I should first address the question of what populism is. In order to maximise empirical usefulness, I think it is best to attempt a middle-range, rather than general, theory. Such a middle-range theory must treat populism as an essentially contemporary and essentially European phenomenon. (Global trends are a significant part of the explanation, but for the sake of simplicity — and exactness — extra-European parallels are better omitted.) It must look at both form and content, in a method of observation befitting a phenomenon that is more than a technique but less than an ideology.[1] It must take Ernesto Laclau’s technical point (while dismissing his normative judgments) that populists channel diverse demands into a single, central, binary — and zero-sum —, demand.[2] It must take Jan-Werner Müller’s point that populists, who claim to be the only true representatives of the people, are essentially anti-pluralist,[3] but it must not consider its job done and stop there. Because, although this is true, it is thin: it is a central characteristic of Kaczynski and Orbán but not of the Brexiteers, even though Nigel Farage famously said after the 23 June referendum that ‘this is a victory for real people, for common people, for decent people.’ This last point, decent people, takes us closer to the essence of populism.

Populists operate with moral categories but offer no moral content; their moralising is not substantiated by stable set of moral judgments, an ideology. Their distinction between us and them, the people and the elite, is essentially moral; the identity they offer is a moral identity, that of the decent, or pure, people — who face a morally corrupt elite. Yet because populists’ moral categories hold no moral content, the contours of the identity they offer are hazy, we cannot be sure what makes decent people decent other than their opposition to the corrupt elite. (This emptiness, or versatility, is one reason for populists’ success.) More significantly yet, populists turn the moral combat of democratic politics into a mortal combat. Instead of using persuasion, they portray opponents as illegitimate and threatening to the political community. Opponents bear, then, no rights: in the fight against them, anything goes. This suggests that populism is essentially illiberal, thus antidemocratic.[4]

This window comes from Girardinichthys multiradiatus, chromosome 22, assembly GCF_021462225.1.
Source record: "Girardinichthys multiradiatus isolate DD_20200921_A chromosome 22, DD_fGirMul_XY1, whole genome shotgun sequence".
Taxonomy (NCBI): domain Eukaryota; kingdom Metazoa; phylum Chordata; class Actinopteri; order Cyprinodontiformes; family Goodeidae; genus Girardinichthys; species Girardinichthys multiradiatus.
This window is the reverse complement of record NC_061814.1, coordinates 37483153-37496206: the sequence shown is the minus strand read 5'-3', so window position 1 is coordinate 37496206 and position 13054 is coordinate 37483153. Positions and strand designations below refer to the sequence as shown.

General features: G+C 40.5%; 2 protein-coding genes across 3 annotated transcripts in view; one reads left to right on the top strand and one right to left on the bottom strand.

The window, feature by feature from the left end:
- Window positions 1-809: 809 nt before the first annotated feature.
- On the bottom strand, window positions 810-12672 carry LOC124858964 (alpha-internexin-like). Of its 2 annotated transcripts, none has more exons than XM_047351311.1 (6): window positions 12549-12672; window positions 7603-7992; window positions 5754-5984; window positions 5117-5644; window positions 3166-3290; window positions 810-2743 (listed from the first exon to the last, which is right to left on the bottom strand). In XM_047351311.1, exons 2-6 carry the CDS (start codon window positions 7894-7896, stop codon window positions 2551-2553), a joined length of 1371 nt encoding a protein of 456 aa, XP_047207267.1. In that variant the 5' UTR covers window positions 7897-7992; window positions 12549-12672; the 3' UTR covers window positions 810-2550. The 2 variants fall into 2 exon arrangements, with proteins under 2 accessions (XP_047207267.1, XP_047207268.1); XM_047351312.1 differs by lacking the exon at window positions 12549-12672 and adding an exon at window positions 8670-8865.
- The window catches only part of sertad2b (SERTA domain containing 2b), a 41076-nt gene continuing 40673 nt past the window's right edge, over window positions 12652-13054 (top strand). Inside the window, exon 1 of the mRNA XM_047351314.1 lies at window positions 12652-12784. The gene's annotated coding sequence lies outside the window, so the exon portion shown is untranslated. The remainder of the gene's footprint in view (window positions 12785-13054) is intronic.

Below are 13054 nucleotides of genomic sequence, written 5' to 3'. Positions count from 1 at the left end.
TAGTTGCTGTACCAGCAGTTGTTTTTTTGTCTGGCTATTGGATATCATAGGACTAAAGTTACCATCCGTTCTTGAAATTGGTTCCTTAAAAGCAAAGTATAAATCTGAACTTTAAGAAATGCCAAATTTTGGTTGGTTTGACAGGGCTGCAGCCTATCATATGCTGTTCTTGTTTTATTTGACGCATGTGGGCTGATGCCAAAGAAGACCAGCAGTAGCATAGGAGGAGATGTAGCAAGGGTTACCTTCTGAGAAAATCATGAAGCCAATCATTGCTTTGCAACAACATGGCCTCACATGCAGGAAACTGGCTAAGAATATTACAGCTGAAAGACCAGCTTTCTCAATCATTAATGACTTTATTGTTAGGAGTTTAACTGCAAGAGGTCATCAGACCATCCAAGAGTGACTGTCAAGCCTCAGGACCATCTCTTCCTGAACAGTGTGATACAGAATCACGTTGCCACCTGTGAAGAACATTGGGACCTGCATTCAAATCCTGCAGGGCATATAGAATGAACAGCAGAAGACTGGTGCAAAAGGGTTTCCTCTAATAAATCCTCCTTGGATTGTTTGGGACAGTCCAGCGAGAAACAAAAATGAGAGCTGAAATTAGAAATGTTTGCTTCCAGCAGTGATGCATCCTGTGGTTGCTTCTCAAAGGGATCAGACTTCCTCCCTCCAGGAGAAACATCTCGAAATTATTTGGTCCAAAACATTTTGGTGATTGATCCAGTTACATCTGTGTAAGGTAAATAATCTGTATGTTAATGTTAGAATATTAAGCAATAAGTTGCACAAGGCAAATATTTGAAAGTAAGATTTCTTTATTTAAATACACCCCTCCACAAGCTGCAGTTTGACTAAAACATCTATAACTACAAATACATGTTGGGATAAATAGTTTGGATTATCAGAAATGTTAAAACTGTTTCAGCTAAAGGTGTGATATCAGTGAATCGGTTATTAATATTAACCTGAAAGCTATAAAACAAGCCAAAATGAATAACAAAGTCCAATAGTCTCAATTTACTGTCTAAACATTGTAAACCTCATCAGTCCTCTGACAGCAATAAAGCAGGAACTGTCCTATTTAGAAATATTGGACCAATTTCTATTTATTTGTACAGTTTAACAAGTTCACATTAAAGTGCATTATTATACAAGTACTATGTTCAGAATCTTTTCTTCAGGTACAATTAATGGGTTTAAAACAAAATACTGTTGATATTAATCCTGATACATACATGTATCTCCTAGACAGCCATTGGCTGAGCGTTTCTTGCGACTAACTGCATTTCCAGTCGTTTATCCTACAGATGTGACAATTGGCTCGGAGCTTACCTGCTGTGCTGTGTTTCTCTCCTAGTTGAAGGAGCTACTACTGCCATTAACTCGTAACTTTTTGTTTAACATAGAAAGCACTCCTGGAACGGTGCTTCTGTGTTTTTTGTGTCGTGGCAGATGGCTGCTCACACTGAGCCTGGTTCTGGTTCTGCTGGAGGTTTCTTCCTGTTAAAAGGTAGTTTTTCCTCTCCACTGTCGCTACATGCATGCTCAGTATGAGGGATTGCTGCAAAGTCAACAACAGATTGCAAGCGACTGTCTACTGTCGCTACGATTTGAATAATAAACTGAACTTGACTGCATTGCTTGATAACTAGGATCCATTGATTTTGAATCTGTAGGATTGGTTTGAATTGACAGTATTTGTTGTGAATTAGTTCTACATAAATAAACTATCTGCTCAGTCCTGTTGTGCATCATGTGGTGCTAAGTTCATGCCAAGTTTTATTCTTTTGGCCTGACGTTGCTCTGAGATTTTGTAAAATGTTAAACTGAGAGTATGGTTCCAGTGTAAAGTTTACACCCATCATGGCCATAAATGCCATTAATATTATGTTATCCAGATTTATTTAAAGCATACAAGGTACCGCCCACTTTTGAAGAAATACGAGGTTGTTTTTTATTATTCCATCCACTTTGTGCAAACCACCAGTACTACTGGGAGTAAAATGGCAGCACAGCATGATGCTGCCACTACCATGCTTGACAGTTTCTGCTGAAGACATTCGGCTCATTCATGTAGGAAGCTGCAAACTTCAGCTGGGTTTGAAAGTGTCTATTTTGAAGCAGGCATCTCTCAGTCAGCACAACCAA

Populists have taken power in Central Europe: certainly in Hungary and Poland. That means that populists now make policy; policy we need to understand if we are to challenge it. In most but not all cases[5] Fareed Zakaria’s thesis that populists are swept to power by a group of people who fear a certain cultural and social change,[6] stands: populism is reactionary. Whether that change is immigration, competition, or simply Europe or globalisation, the origin of the threat is in the ‘foreign,’ that is, beyond national borders — which is why, populists reason, a strong national government is needed. Foreign policy, then, ought to be a prime site of populist policy. It may not be an area where changes take place very quickly, but it is one where the executive has more room for manoeuvre than in domestic politics. The condition of anarchy stifles moral combat in international politics. Moralising the international sphere by shifting this stifled moral combat into all-out mortal combat, populists widen the range of acceptable means there, too.

What concepts shape populist foreign policy?

Of the concepts that shape populists’ international action, three stand out: nation, national sovereignty and national interest. The concept of the nation, I believe, is used interchangeably with that of the people by populist actors. It is used in an exclusive sense — ethno-culturally defined — on the domestic scene, and in a more inclusive, citizenship-based sense on the international scene. It is their primary vehicle of association with the forces traditionally considered nationalist; that is why the exclusive definition is needed for the domestic audience. However, this concept must be crafted to allow for building coalitions beyond borders — and for national sovereignty within borders —; that is why the inclusive definition is needed for the international audience, thus producing a degree of dissonance. Populists’ call for the nation’s unity serves three political goals. First, it rallies supporters, complementing and explaining the regular calls to arms. Second, it reinforces voters’ perception of we, and the people/elite dichotomy with it. Third, it grants legitimacy to populists’ claims to alone represent the nation’s interests.